Another evening at another shelter after another clear warm day followed, and I found myself sharing the space with another backpacker. It quickly became clear that he did not desire any conversation. After initial greetings he went about his business, completely ignoring me. I didn't try too hard to engage him in any further talk so we spent an eerie evening in silence, each at opposite sides of the shelter, doing our chores and getting ready for bed. Luckily, I had a paperback to rescue me from the awkwardness and boredom. On that night I was definitely in the mood to read.
Finally on the fourth evening I met another hiker who was friendly and talkative. It was a young lady named Beth who was section hiking the trail. I told her about my trip the year before and she told me about portions of the trail she had hiked so far. We fell into easy conversation and before long were sharing some laughs. She told me she was a nursing student so I then told her I was starting to have a problem with the back of one of my heels where the Achilles tendon attached. It had become very tender and it was starting to hurt with every step I was taking. I had experienced the problem on other backpacking trips in the past, but luckily it had never bothered me during my trip the previous year. I knew that it wasn't debilitating – it was just painful and it slowed me down. She nodded and listened very sympathetically. The best advice she could give me was to elevate my feet at night to relieve the swelling and inflammation. In spite of that, over the next few days my Achilles tendon problem got worse. I had to experiment with different ways of hiking – using shorter steps, leaning more heavily on my walking stick, planting my foot sideways at every step. I spent a lot of my hiking time cursing my bad luck, and wondering why I had gotten the tendon problem this trip when I hadn't the previous year. I came to the conclusion that it was due to a few things. First and foremost resoling my boots had changed the fit of them on my feet. It was a subtle change, but I felt like my toes were slightly more scrunched up against the front of the boots. Also, I had gained weight over the year without doing anything to stay in shape, and I was carrying a heavier pack. It was then that I started regretting that I hadn't done what my father had done and spent at least a few evenings clumping up and down the basement steps in my boots with a loaded pack. Maybe I would have gotten a heads-up about how the change in the fit of the boots would affect me, and I might have gotten into a little bit better shape to start off.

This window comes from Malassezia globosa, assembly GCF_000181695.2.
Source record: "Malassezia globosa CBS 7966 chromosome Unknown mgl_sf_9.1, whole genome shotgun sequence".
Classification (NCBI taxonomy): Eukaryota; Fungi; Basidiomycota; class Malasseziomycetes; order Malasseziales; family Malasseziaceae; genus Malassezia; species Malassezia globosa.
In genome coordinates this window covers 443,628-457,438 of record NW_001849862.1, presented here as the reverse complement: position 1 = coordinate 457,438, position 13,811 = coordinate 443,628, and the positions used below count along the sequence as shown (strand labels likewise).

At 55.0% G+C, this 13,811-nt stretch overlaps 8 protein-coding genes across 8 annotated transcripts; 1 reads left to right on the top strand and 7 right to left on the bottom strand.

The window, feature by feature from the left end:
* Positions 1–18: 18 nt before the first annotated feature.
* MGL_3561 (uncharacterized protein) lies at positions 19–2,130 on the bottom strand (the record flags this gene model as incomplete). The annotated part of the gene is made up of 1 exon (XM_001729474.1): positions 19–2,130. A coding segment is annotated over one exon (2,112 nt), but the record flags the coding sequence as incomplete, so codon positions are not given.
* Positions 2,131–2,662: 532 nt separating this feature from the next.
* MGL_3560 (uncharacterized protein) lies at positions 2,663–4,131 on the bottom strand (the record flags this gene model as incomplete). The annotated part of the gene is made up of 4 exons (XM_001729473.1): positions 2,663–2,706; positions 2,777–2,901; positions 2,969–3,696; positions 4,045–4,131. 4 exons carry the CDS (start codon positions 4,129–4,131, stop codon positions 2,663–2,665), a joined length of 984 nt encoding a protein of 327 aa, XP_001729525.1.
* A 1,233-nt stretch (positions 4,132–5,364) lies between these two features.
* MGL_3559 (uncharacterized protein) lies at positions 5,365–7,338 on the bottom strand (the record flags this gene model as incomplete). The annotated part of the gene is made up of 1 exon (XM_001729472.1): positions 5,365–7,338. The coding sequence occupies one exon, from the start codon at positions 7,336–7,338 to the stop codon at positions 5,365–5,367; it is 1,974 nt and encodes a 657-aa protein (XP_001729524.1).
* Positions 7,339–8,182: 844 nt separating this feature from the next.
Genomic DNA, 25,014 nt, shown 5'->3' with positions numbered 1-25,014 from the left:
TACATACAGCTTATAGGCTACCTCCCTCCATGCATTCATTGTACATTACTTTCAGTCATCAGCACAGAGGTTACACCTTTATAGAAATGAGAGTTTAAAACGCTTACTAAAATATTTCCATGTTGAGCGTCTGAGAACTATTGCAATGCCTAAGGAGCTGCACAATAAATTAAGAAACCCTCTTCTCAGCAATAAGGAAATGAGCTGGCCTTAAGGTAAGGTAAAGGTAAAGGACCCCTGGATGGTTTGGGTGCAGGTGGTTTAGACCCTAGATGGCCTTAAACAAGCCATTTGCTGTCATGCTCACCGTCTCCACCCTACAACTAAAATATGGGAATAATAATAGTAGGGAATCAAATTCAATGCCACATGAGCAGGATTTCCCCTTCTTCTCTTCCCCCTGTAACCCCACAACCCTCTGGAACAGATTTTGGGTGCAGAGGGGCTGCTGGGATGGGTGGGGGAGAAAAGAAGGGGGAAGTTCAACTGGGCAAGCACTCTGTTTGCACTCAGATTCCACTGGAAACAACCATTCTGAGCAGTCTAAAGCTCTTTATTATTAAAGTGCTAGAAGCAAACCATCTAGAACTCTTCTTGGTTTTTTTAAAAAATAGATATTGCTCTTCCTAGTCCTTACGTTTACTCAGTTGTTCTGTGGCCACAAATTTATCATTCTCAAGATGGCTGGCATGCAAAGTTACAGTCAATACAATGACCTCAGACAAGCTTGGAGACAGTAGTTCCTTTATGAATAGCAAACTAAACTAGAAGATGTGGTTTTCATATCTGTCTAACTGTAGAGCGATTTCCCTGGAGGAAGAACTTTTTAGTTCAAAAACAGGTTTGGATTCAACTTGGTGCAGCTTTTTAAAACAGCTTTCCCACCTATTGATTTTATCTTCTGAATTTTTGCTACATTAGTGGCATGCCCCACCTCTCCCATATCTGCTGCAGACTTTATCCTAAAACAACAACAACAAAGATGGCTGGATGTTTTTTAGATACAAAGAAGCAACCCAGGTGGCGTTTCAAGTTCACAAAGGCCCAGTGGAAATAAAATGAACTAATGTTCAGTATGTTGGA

.... I was deeply gratified. It had been one of the best hiking days of my life.
The Hike to Hanover
Needless to say, I moved slow. I was thankful that I had given myself a full week to make the trip from Manchester to Hanover. I saw Beth at a few more campsites in Vermont. It was good to have someone who knew something about the trail to talk with and crack jokes with for a few hours before turning in. It was Beth that told me about the Inn at Long Trail located at Sherburne Pass a little way past Killington Peak. There hikers could stay for a nominal fee. There was a side trail that led there, she told me, marked by a sign. The Inn sounded tempting. I knew that it wasn't far past that point that I would be coming to Hanover, New Hampshire where I would be stopping at the Occom Inn and meeting my dad. I figured I would just see what things were like when I arrived at the side trail, then make my decision. On the morning of my fifth day in Vermont, I climbed Killington Peak, the site of a large and very well known ski resort. To stay at Cooper Lodge on Killington Peak was expensive so I kept going, descending from the rocky peak back into the woods. I came out to route four, still fairly early in the day. Across the road, just as Beth had described, there was a side trail that led from the AT to the Inn at Long Trail. I thought about how much more mileage I could make if I kept hiking the rest of the day, but I also thought it would be good to stop get a shower and to rest my aching tendon. I needed to meet my dad in Hanover in two days, but I decided the rest might do me some good and figured that if I didn't get to Hanover by the evening of the second day, I would arrive the morning after. It turned out that the stop did do me some good. I spent a lot of the day in a bunk at the Inn reading with my feet up. The tendons on both heels were now aching, but I took it as a good sign that the pain in the one that began hurting first was starting to get duller. I hoped it was starting to heal up.